The report provides an overview of the most relevant EU policies and instruments with an impact on food waste generation and/or prevention. It explains the relevance of the different policy areas at EU level and identifies the gaps, overlaps and unintended effects of EU regulation. Finally, it identifies potential opportunities for improvement in each policy area.
While the report intends to provide an overview of EU policies, it is not exhaustive. Policy areas that have been analysed are the following:
- waste and resource policies,
- food safety and hygiene regulation (including the special case of surplus food use for animal feed),
- agricultural policy (CAP),
- fisheries policy (CFP),
- unfair trading practices (UTPs), and
These policy areas are regulated in various degrees within several regulatory frameworks. The report also discusses policy areas that are less regulated, but still provide different entry points for policy makers to address food waste, namely:
- The role of voluntary agreements and how policy makers can support their success.
- Policy approaches to change consumer behaviour, e.g. through on-pack information (including, but not exclusively date labelling) and information and awareness campaigns directed at consumers and businesses.
The findings of this report lay the foundation for the development of policy recommendations in four areas, to be explored in following publications: use of surplus food to animal feed, building of voluntary alliances between business and policy actors, behaviour change of consumers, and unfair trading practices. For each of the policy areas a REFRESH policy brief will be published between summer 2018 and spring 2019. REFRESH is also conducting a Policy Working Group Series on these topics in 2018 and 2019.
In summary, the policy review shows that there is a broad range of relevant EU policies that influence food waste generation, prevention and valorisation. In many cases, such as hygiene regulation or the EUs Common Agricultural Policy (CAP), influential differences can be found on the Member State level. Examples include the requirements for date labelling, the further use of food batches that were withdrawn due to food safety requirements, or the design of rural development measures within the CAP.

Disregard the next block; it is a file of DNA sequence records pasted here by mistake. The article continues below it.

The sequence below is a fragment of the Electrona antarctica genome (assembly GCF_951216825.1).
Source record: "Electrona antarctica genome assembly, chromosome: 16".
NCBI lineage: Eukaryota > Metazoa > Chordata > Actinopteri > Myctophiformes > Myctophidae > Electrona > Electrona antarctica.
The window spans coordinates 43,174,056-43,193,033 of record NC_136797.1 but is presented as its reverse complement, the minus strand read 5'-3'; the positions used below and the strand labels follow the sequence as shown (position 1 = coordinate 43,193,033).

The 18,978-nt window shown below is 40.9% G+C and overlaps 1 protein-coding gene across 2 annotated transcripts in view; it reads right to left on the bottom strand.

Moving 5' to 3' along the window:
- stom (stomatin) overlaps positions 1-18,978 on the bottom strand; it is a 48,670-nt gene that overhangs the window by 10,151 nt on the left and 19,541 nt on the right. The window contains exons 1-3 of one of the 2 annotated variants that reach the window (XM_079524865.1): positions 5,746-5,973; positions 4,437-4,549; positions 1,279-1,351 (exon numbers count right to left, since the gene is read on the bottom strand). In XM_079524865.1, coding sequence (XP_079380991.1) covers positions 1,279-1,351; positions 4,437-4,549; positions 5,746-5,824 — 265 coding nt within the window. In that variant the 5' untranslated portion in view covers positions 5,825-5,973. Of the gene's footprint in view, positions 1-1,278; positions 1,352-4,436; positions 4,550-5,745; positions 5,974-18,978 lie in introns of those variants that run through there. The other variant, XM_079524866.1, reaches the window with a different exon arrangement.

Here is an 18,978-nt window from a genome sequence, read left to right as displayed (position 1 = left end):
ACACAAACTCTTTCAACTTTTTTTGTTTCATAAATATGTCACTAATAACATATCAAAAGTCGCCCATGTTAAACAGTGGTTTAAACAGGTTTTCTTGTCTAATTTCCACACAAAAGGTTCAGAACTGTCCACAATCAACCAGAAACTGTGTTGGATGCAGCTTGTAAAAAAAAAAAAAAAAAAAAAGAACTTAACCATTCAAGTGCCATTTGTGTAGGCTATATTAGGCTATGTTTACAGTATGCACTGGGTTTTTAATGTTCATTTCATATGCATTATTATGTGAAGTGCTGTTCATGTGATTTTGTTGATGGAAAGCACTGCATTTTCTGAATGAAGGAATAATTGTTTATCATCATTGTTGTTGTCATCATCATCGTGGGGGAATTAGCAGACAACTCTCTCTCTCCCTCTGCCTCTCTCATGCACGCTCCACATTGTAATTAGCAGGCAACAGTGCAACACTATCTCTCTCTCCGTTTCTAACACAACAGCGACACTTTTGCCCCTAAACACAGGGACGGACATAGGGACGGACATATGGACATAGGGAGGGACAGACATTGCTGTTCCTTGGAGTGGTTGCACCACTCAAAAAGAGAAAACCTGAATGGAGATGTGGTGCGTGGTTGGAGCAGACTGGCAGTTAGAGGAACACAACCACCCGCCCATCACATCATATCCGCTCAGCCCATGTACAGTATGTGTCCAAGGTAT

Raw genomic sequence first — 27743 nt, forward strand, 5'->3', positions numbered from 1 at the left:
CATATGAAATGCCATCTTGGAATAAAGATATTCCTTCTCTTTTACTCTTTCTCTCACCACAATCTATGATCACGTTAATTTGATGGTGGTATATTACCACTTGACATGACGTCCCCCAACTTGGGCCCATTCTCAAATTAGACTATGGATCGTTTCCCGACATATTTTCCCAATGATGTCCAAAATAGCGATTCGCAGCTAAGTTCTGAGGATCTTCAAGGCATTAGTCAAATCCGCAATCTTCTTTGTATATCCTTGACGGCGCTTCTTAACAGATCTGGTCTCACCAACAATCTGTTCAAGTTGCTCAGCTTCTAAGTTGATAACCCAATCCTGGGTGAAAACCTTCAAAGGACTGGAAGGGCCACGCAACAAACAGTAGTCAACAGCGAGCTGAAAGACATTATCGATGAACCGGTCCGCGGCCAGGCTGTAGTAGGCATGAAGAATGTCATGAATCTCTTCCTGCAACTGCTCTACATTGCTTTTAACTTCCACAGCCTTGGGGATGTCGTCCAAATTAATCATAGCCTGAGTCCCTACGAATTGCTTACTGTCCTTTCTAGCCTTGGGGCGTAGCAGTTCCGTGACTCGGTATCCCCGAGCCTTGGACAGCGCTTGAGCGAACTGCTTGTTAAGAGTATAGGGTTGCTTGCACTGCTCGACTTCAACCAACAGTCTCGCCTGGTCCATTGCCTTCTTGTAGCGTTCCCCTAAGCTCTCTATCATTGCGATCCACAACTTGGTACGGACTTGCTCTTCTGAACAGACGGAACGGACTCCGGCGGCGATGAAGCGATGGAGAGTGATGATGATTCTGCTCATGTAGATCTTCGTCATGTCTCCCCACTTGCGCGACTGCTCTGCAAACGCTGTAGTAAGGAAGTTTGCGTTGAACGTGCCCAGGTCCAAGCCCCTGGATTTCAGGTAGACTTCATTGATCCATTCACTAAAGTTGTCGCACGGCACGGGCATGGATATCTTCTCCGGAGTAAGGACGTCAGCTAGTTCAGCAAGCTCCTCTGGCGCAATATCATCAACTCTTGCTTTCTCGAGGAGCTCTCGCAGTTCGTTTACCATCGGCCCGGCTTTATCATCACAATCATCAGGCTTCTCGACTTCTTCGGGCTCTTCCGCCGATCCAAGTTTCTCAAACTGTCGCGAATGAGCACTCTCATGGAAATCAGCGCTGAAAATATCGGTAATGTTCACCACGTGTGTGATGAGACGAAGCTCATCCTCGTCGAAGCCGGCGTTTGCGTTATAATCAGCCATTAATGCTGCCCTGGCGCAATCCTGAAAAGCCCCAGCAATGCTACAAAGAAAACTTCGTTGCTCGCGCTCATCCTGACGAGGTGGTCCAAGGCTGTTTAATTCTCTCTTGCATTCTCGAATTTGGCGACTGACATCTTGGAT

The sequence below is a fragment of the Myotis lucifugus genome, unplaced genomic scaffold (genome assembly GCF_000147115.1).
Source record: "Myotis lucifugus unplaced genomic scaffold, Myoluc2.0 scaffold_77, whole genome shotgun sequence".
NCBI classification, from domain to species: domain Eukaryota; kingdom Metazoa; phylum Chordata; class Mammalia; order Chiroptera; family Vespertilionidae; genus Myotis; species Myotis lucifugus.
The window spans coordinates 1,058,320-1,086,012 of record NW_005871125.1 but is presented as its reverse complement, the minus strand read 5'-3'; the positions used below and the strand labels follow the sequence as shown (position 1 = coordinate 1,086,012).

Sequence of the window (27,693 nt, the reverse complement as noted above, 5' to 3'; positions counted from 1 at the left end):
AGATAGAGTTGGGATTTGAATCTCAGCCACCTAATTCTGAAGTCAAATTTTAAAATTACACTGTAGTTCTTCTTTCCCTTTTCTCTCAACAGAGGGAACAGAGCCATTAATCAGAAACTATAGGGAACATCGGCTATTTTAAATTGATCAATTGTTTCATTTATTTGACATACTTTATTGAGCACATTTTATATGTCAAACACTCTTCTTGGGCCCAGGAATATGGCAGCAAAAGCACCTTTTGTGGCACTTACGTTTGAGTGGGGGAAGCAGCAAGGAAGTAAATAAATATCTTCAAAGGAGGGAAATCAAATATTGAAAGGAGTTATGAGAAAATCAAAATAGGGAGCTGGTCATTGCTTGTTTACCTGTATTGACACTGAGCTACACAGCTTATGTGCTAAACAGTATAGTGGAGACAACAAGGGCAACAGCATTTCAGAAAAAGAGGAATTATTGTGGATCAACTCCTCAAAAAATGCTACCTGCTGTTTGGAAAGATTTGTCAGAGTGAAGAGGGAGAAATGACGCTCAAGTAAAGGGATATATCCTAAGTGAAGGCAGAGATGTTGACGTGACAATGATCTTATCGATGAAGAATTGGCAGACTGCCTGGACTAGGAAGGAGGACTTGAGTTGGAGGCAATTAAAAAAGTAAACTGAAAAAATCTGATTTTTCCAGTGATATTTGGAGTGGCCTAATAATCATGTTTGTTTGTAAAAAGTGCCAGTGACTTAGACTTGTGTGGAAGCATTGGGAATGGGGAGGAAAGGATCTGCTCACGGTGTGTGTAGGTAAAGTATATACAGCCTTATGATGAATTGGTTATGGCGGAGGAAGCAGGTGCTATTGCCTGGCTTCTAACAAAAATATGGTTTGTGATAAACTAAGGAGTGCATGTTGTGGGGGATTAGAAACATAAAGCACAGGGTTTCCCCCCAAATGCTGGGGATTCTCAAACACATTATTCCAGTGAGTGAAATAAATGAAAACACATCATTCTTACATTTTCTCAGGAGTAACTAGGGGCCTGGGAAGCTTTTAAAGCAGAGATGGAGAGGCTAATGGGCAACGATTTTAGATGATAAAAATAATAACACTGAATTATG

The activities of the European Commission to facilitate exchange of good practices at the EU Platform on Food Losses and Food Waste (FLFW Platform) as well as the development of guidelines in various policy areas therefore provide support for improved national implementation.
The broad range of different policy areas with an impact on food waste in this report shows, that there is further need for coordination and cooperation: EU legislation related to food is very complex and scattered across different policy areas, with a lack of a coherent food or food waste strategy in the EU and its Member States. This lack of a coherent strategy leads to sub-optimal trade-offs between different policy objectives (such as bioenergy promotion versus the use of surplus food for animal feed). Also it can create barriers to prevention and valorisation (e.g. with regard to some hygiene regulations, cosmetic standards of agricultural products) and missed opportunities to exploit existing policies to their full potential, especially for leveraging action at MS level.
Windows of opportunities exist both to introduce new policy instruments (e.g. in the area of unfair trading practices) as well as to reform existing policies (e.g. in the area of waste regulation or with regard to the use of surplus food for animal feed).
The development of an ambitious and coherent strategy for the implementation of the SDGs in Europe (that has so far not yet been developed) can therefore be an important catalyst, with synergies for food waste prevention and valorisation. Using the flexibility for countries that the SDGs provide to specify the implementation according to regional needs, the EU can lead by example by aiming for an ambitious implementation of the SDG 12.3 food waste target and include halving food losses and food waste in primary production in its scope (currently only retail and consumer level food waste are included).
Furthermore, a process and/or policy to define the overall EU objectives, strategies and instruments with regard to food in general (not only food waste), e.g. through an EU Food Policy, can be a relevant step to address many of the trade-offs and improve the development of synergies. The food use hierarchy suggested in this report that emphasizes the need to keep food in the human food chain as long as possible and to use resources effectively before they are recycled, recovered or disposed can act as a guiding principle for policy design.
Wunder, S., McFarland, K., Hirschnitz-Garbers, M., Parfitt, J., Luyckx, K., Jarosz, D., Youhanan, L., Stenmarck, A., Colin, F., Burgos, S., Gheoldus, M., Cummins, A.C., Mahon, P., van Herpen, E., 2018: Food waste prevention and valorisation: relevant EU policy areas. REFRESH Deliverable 3.3